Brinc’s expansion foretells Hong Kong’s rise as a consumer IoT capital


Hong Kong consumer IoT hub Brinc announced this week that it would expand its consulting services and offer sponsored trips to China for IoT entrepreneurs from around the world. The objective, Brinc says, is to make the hub the go-to place in Hong Kong for hardware startups at the same time that Hong Kong intensifies its push to become the hardware startup capital of the world.

The new Brinc Studio will open up the hub’s services — for a fee — to non-portfolio companies. Six clients were already enjoying those services before Brinc formalized and expanded the program, which will guide startups at every point in the supply chain from prototype to distribution. That will include two new programs for hardware founders looking to take advantage of the Hong Kong IoT scene.

“We get a lot of people who come through here requesting [this] who are first time hardware founders,” Brinc’s head of marketing, Christina Lau Tam, told Geektime. They sometimes don’t know the first thing about using China as a production base. These programs will teach them “how to negotiate with vendors, find partners, and find factories that meet minimum requirements for your startups.”

Brinc holds up to a 10% equity stake in its 14 current portfolio companies, all of whom entered their accelerator program on a rolling admissions basis.

The sky roof at PMQ in Central Hong Kong, home to Brinc and one of the city's nascent innovation spaces (image credit: Gedalyah Reback)
The sky roof at PMQ in Central Hong Kong, home to Brinc and one of the city’s nascent innovation spaces. Photo credit: Gedalyah Reback / Geektime

“Now we have the ability to focus on the challenges unique to IoT and hardware founders throughout their entire life cycle, not just in the early accelerator stages. Having analyzed hundreds of processes across our portfolio, we’ve identified the most challenging parts of building a scalable IoT or hardware company,” said Brinc COO and Co-founder Bay McLaughlin in a press release.

The hub will offer two kinds of trips. The first is the one-week-long First China Trip to HK and manufacturing center Shenzhen to get familiar with the environment on the ground and maybe even sign deals for production. Second, there is a two-week-long program called Go To Market Bootcamp for people with working prototypes to put together a final execution plan with input from mentors and networking with possible partners in the logistics and distribution departments.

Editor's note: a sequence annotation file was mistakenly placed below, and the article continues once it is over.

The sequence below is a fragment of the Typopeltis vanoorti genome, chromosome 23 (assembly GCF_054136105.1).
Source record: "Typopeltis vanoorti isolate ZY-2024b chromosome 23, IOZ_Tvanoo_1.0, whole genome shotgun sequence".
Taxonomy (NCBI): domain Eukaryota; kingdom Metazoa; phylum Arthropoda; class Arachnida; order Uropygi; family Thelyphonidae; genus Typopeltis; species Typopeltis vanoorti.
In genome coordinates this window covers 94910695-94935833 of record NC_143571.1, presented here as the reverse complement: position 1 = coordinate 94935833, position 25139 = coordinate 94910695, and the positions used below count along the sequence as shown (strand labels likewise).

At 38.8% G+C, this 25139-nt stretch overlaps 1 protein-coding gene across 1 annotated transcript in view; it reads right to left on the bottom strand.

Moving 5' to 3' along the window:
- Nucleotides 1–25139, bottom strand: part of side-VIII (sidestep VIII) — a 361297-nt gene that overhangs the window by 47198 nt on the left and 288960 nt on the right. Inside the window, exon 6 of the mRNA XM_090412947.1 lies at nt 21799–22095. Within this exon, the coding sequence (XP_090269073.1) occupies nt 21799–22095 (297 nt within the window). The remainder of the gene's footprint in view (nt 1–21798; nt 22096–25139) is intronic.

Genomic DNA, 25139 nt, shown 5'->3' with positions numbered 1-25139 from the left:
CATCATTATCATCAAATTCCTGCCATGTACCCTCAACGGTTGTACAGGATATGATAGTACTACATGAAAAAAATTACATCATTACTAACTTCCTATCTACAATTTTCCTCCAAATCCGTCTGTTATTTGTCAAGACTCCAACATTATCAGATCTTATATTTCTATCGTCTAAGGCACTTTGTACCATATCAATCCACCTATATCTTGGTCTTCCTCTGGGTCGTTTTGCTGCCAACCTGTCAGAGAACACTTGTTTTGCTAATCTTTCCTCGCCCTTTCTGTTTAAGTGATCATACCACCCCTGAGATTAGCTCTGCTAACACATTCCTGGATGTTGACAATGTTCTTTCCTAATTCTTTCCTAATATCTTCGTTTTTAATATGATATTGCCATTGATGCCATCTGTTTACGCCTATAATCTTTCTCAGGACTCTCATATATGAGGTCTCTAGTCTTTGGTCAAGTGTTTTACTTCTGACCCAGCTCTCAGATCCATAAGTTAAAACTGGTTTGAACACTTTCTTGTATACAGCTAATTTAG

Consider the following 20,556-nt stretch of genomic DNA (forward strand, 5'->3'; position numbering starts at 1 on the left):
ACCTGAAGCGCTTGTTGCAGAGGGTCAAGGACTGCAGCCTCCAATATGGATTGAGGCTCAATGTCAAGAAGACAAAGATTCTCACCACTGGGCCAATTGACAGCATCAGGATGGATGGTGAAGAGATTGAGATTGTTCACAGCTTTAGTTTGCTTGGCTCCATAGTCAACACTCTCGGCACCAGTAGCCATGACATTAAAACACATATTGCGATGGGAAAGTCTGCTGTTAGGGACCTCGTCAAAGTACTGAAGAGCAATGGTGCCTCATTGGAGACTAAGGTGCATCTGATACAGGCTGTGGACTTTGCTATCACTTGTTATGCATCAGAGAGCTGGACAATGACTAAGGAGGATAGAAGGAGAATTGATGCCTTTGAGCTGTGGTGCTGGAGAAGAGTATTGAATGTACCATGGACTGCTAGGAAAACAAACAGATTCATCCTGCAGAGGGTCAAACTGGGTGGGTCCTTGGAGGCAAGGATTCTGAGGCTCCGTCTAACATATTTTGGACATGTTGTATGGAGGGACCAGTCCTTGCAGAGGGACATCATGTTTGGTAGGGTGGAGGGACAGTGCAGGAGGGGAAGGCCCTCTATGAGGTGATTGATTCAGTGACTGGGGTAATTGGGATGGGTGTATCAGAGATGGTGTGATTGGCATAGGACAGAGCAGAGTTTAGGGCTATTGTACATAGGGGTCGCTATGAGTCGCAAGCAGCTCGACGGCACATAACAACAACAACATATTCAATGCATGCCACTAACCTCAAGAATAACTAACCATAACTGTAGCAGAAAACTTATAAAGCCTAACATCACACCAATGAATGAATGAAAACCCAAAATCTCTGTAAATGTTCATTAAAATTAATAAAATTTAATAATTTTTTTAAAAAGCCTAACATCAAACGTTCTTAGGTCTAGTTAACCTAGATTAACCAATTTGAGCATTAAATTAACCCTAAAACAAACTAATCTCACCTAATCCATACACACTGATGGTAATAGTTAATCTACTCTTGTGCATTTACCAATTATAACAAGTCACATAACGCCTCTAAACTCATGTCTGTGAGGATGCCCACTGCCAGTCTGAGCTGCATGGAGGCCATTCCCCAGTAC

Both programs are free, with the exception of the plane tickets, which you need to book yourself. Here, Lau Tam says the shift from production to sales can trip a lot of first-timers.

“It happens a lot with first-time founders. They’ve successfully manufactured and gotten to China . . . they have to manufacture and then get to market quickly,” Tam notes.

Their plans also include a massive expansion of their three locations’ co-working space in Hong Kong, Shenzhen and Guangzhou. That will include a massive takeover of the seventh floor of PMQ, a dedicated maker and innovation space near HK’s city center that the city has pushed to anchor the startup ecosystem’s development. Brinc has led that effort on the IoT front with its LAUNCH: Consumer IoT Summit back in January (which Geektime was on hand to cover), but the scene has grown in the ensuing seven months.

Lumos presents its integrated safety helmet, complete with traffic signals, at Brinc's Launch Consumer IoT Summit at StartmeupHK in Hong Kong (photo credit: Masaki Masuda,
Lumos presents its integrated safety helmet, complete with traffic signals, at Brinc’s Launch Consumer IoT Summit at StartmeupHK in Hong Kong. Photo credit: Masaki Masuda,

“I want to say people are seeing this as the nexus of hardware. Essentially Shenzhen is the hardware base,” Lau Tam reiterates. “MakerBay are moving into PMQ to be a resource for the maker community here. MIT Innovation Node opened up here in June. Wearable World IoT launched here in May, which is great. That’s another affirmation, like, ‘Hey, there’s something going on here with hardware.'”

With a supportive government and earmarks for the tech scene, Brinc is looking forward to support for its next big confab: the Internet of Life Summit from April 11-12, 2017. Even as IoT still hopes to become more ubiquitous, Brinc wants the congress to take a look at how that new omnipresent network of tech will actually change the society that’s using it.

Tam tells us, “We’re going to move beyond IoT, in terms of connection. The whole point is to make life easier to live. What’s the point of data, if not to get away from all these devices and watches and leverage that technology? This is what we’re banking on.”

You can apply for their trips at


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